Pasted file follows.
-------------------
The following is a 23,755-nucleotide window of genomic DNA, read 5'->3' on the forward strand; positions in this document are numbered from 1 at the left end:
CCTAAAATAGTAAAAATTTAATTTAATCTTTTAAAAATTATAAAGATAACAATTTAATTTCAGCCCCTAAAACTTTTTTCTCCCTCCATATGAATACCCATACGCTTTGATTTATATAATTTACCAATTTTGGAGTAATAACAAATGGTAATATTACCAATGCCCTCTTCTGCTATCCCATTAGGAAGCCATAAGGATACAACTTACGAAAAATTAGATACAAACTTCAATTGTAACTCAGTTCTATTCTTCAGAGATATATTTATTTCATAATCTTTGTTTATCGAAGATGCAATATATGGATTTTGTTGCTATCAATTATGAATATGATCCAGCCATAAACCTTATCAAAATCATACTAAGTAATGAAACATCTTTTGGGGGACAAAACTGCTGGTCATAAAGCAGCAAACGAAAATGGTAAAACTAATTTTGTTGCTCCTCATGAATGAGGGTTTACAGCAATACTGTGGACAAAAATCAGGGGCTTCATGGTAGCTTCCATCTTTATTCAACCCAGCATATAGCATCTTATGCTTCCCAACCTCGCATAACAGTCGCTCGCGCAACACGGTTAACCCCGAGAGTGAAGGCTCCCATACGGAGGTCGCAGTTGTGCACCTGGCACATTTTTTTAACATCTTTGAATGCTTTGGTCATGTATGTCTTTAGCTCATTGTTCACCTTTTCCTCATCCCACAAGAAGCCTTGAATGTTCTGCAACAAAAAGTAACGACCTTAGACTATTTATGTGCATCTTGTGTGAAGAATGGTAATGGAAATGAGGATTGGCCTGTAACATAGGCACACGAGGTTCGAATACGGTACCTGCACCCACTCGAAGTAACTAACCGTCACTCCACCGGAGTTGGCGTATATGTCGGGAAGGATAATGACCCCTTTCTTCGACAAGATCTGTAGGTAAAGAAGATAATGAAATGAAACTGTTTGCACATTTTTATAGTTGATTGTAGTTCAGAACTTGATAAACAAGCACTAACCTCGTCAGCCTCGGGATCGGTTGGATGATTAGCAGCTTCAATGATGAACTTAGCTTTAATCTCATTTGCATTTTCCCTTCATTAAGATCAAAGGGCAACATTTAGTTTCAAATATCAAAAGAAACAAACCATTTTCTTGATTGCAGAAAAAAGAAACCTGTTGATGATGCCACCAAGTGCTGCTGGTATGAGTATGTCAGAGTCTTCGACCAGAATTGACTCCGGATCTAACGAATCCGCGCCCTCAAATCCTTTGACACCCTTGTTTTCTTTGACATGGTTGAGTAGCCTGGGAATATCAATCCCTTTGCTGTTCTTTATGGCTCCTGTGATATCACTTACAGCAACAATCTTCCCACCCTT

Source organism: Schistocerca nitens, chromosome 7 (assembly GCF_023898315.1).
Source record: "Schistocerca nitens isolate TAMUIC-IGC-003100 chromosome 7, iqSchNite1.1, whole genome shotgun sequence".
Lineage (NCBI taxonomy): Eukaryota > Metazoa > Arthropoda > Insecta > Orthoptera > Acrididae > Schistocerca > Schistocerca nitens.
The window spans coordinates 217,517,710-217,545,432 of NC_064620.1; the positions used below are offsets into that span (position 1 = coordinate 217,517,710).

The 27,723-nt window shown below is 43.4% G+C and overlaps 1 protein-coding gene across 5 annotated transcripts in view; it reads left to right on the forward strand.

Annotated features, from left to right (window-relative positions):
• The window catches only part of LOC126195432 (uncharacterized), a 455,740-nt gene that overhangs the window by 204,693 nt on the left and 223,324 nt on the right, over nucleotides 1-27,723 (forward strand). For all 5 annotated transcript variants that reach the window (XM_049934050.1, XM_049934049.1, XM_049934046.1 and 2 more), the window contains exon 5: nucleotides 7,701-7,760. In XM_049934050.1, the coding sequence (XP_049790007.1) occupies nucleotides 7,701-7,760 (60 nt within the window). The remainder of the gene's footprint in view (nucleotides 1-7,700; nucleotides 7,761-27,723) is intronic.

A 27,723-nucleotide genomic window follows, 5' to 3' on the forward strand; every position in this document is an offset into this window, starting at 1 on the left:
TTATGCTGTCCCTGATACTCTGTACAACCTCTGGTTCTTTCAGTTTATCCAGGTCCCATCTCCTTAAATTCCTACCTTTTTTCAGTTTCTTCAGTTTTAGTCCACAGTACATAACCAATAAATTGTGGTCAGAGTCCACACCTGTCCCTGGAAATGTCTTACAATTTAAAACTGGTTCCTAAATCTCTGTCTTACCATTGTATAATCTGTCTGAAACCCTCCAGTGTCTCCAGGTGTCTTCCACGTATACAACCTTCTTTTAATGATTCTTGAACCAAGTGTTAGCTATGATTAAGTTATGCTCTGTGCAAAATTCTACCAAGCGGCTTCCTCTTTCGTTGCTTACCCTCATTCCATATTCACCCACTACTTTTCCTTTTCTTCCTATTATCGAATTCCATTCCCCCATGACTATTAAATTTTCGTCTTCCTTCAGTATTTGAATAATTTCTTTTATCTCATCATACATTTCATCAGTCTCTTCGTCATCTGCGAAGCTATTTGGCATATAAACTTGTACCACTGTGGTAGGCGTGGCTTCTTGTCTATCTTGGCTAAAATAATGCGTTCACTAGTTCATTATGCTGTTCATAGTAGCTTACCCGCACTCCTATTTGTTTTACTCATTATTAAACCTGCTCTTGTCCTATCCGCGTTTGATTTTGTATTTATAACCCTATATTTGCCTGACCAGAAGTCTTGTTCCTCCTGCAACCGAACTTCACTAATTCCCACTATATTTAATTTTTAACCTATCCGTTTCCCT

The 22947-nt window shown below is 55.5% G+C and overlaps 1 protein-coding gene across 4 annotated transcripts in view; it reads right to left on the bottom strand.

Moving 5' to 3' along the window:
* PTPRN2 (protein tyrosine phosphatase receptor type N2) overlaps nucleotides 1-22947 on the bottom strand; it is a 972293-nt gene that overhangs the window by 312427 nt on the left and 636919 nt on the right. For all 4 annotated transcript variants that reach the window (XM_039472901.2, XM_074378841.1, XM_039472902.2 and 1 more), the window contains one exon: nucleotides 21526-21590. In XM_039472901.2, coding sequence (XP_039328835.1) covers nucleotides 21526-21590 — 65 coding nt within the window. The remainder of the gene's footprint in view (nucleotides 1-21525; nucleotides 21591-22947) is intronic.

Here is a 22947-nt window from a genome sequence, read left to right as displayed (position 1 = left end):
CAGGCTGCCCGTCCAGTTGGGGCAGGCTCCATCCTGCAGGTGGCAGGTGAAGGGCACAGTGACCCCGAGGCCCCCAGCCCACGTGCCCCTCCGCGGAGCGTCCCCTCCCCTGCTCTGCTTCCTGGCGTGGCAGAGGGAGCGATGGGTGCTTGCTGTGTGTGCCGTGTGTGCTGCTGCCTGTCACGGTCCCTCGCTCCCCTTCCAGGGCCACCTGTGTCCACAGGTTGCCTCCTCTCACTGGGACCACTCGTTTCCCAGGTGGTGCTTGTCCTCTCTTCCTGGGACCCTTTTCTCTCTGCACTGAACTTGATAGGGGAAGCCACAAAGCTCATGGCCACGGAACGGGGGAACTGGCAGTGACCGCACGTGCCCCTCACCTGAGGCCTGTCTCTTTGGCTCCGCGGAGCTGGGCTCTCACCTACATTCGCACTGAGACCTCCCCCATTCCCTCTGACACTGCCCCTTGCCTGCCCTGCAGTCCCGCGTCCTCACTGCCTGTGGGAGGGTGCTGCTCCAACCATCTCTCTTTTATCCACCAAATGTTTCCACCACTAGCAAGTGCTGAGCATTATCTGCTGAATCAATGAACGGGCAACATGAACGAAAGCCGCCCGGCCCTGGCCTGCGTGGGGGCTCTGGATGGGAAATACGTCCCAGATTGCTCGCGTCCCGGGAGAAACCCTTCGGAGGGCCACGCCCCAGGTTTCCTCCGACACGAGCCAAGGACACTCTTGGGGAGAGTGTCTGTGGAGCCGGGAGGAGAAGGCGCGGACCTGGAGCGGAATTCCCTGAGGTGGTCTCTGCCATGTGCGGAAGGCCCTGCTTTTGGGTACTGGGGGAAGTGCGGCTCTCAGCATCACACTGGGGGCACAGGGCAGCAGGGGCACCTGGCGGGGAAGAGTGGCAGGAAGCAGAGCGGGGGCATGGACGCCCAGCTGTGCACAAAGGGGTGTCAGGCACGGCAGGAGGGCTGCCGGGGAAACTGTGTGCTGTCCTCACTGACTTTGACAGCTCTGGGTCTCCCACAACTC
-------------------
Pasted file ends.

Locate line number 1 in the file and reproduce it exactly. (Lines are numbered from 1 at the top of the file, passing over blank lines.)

The following is a 23,755-nucleotide window of genomic DNA, read 5'->3' on the forward strand; positions in this document are numbered from 1 at the left end: